———, 2009. ‘Being, Existence, and Ontological Commitment.’ In Chalmers, Manley and Wasserman (2009), pp. 472–506.
———, 2014. Existence: Essays in Ontology. Cambridge: Cambridge University Press.
Wilson, Jessica, 2011. ‘Much Ado About “Something”.’ Analysis 71: 172–88.
Wilson, N. L., 1959. ‘Substances Without Substrata.’ The Review of Metaphysics 12: 521–39.
Xu, Fei, 1997. ‘From Lot’s Wife to a Pillar of Salt: Evidence that Physical Object is a Sortal Concept.’ Mind & Language 12: 365–92.
Yablo, Stephen, 1998. ‘Does Ontology Rest on a Mistake?’ Aristotelian Society Supplementary Volume 72: 229–83.
The Public Knowledge Project recommends the use of the Creative Commons license. The Journal for the History of Analytical Philosophy requires authors to agree to a Creative Commons Attribution /Non-commercial license. Authors who publish with the Journal for the History of Analytical Philosophy agree to the following terms:
- Authors retain copyright and grant the journal right of first publication with the work simultaneously licensed under a Creative Commons BY-NC license.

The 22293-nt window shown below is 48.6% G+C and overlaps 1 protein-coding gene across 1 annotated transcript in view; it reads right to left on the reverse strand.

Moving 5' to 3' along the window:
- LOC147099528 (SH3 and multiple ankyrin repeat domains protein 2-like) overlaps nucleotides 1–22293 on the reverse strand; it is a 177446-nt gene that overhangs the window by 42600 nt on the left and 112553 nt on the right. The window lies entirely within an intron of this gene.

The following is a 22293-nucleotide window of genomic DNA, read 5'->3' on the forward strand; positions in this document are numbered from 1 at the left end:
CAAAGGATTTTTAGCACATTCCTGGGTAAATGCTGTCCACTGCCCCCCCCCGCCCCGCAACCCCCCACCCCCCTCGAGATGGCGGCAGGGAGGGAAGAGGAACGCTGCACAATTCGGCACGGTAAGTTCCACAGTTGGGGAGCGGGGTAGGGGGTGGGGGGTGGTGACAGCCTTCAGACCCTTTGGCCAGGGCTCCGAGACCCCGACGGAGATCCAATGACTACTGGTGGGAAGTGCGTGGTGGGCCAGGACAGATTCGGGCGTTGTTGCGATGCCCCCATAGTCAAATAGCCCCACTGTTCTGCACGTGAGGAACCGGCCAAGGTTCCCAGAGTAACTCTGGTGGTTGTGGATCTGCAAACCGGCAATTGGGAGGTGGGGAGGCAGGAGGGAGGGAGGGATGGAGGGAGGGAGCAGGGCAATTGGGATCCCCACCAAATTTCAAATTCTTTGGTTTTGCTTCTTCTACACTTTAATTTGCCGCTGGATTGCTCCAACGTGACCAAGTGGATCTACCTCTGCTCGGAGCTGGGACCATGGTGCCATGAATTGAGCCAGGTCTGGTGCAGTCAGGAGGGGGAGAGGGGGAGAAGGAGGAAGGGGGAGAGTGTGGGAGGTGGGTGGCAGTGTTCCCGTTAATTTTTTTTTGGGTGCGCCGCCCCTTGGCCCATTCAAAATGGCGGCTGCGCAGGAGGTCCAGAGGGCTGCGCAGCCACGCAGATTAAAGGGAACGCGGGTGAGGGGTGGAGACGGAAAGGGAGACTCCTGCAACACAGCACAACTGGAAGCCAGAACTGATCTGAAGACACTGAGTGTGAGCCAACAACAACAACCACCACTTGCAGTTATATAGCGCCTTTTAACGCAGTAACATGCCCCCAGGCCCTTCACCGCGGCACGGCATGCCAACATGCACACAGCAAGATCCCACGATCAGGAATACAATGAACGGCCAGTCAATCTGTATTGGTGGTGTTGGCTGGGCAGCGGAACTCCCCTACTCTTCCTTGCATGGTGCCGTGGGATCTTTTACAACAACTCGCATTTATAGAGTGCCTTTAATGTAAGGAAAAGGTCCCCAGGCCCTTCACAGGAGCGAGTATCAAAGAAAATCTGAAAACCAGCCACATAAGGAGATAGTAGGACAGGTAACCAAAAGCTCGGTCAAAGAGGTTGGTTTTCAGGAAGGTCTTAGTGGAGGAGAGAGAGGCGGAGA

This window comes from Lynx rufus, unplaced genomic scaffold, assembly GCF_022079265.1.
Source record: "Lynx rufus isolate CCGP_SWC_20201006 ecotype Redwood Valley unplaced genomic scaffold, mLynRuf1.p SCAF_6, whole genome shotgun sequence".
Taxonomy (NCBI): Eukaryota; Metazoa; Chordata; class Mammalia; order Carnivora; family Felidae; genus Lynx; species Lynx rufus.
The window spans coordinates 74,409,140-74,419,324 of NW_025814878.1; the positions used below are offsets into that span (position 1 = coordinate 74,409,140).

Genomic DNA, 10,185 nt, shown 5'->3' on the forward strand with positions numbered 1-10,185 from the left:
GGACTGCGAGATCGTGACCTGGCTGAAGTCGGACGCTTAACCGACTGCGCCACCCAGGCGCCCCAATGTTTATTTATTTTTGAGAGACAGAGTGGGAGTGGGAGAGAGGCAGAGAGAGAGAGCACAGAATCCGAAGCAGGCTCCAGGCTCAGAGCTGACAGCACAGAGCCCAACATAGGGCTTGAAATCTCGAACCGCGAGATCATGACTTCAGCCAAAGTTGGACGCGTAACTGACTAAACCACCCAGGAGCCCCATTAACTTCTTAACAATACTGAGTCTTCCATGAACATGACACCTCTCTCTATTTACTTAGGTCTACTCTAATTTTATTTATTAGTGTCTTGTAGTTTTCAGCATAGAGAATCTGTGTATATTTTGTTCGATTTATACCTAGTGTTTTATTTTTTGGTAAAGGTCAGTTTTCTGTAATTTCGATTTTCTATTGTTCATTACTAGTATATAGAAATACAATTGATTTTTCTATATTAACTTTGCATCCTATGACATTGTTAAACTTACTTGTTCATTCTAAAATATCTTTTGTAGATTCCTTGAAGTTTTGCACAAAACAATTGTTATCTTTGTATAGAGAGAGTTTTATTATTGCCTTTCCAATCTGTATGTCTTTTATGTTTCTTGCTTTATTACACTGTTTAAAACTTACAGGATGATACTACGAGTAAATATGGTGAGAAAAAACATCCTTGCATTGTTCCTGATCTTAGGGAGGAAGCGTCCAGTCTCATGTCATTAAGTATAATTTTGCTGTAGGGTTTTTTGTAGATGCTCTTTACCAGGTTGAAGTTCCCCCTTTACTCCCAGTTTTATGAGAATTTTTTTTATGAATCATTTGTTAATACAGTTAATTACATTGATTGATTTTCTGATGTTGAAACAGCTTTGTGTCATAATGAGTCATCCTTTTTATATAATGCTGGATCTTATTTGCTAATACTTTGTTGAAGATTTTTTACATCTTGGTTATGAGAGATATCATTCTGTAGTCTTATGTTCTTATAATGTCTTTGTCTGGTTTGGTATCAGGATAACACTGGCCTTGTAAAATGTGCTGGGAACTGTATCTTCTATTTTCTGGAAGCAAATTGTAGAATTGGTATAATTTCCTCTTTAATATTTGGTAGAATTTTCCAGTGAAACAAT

- Authors are able to enter into separate, additional contractual arrangements for the non-exclusive distribution of the journal's published version of the work (e.g., post it to an institutional repository or publish it in a book), with an acknowledgement of its initial publication in this journal.
- Authors are permitted and encouraged to post their work online (e.g., in institutional repositories or on their website) prior to and during the submission process, as it can lead to productive exchanges, as well as earlier and greater citation of published work (See The Effect of Open Access)
This work is licensed under a Creative Commons Attribution-NonCommercial 3.0 Unported License.